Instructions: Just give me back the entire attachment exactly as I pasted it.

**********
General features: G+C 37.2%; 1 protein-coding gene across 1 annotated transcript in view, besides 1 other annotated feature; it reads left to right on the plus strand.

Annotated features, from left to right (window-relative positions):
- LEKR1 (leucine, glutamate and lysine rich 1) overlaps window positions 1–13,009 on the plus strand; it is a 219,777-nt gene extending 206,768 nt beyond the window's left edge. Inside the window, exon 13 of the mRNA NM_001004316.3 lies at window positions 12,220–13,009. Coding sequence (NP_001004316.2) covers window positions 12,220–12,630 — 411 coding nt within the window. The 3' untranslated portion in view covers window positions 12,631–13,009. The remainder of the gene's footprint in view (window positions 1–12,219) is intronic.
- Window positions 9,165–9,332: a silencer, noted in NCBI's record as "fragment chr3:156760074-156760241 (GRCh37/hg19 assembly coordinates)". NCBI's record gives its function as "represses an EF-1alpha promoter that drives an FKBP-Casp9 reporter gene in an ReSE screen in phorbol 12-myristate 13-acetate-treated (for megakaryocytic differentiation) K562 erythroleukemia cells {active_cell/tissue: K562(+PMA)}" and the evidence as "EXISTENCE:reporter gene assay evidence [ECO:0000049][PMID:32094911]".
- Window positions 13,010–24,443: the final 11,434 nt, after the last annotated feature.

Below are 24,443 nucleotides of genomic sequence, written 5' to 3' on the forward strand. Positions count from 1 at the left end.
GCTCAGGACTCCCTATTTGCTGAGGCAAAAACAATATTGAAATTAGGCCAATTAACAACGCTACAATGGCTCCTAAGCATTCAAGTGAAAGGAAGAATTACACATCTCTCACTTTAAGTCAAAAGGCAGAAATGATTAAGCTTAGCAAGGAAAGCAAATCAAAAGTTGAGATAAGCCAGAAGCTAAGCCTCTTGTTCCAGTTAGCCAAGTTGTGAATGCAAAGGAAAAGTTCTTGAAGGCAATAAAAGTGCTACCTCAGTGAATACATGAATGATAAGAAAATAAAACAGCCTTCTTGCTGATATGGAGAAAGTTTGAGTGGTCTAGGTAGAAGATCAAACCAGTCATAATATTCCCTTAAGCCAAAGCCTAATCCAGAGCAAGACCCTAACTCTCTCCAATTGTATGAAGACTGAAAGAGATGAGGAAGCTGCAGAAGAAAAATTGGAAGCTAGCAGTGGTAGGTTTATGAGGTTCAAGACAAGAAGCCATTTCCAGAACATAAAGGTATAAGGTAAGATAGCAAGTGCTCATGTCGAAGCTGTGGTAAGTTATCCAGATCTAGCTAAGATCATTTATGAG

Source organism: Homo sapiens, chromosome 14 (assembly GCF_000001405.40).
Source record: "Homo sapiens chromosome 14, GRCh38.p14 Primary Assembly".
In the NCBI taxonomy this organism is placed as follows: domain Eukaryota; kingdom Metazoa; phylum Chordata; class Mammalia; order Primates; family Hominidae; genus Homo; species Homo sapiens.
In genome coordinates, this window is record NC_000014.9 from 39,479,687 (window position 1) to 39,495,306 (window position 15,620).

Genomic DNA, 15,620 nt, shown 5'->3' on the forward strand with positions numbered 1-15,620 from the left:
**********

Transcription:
General features: G+C 37.2%; 1 protein-coding gene across 1 annotated transcript in view, besides 1 other annotated feature; it reads left to right on the plus strand.

Annotated features, from left to right (window-relative positions):
- LEKR1 (leucine, glutamate and lysine rich 1) overlaps window positions 1–13,009 on the plus strand; it is a 219,777-nt gene extending 206,768 nt beyond the window's left edge. Inside the window, exon 13 of the mRNA NM_001004316.3 lies at window positions 12,220–13,009. Coding sequence (NP_001004316.2) covers window positions 12,220–12,630 — 411 coding nt within the window. The 3' untranslated portion in view covers window positions 12,631–13,009. The remainder of the gene's footprint in view (window positions 1–12,219) is intronic.
- Window positions 9,165–9,332: a silencer, noted in NCBI's record as "fragment chr3:156760074-156760241 (GRCh37/hg19 assembly coordinates)". NCBI's record gives its function as "represses an EF-1alpha promoter that drives an FKBP-Casp9 reporter gene in an ReSE screen in phorbol 12-myristate 13-acetate-treated (for megakaryocytic differentiation) K562 erythroleukemia cells {active_cell/tissue: K562(+PMA)}" and the evidence as "EXISTENCE:reporter gene assay evidence [ECO:0000049][PMID:32094911]".
- Window positions 13,010–24,443: the final 11,434 nt, after the last annotated feature.

Below are 24,443 nucleotides of genomic sequence, written 5' to 3' on the forward strand. Positions count from 1 at the left end.
GCTCAGGACTCCCTATTTGCTGAGGCAAAAACAATATTGAAATTAGGCCAATTAACAACGCTACAATGGCTCCTAAGCATTCAAGTGAAAGGAAGAATTACACATCTCTCACTTTAAGTCAAAAGGCAGAAATGATTAAGCTTAGCAAGGAAAGCAAATCAAAAGTTGAGATAAGCCAGAAGCTAAGCCTCTTGTTCCAGTTAGCCAAGTTGTGAATGCAAAGGAAAAGTTCTTGAAGGCAATAAAAGTGCTACCTCAGTGAATACATGAATGATAAGAAAATAAAACAGCCTTCTTGCTGATATGGAGAAAGTTTGAGTGGTCTAGGTAGAAGATCAAACCAGTCATAATATTCCCTTAAGCCAAAGCCTAATCCAGAGCAAGACCCTAACTCTCTCCAATTGTATGAAGACTGAAAGAGATGAGGAAGCTGCAGAAGAAAAATTGGAAGCTAGCAGTGGTAGGTTTATGAGGTTCAAGACAAGAAGCCATTTCCAGAACATAAAGGTATAAGGTAAGATAGCAAGTGCTCATGTCGAAGCTGTGGTAAGTTATCCAGATCTAGCTAAGATCATTTATGAG

Source organism: Homo sapiens, chromosome 14 (assembly GCF_000001405.40).
Source record: "Homo sapiens chromosome 14, GRCh38.p14 Primary Assembly".
In the NCBI taxonomy this organism is placed as follows: domain Eukaryota; kingdom Metazoa; phylum Chordata; class Mammalia; order Primates; family Hominidae; genus Homo; species Homo sapiens.
In genome coordinates, this window is record NC_000014.9 from 39,479,687 (window position 1) to 39,495,306 (window position 15,620).

Genomic DNA, 15,620 nt, shown 5'->3' on the forward strand with positions numbered 1-15,620 from the left: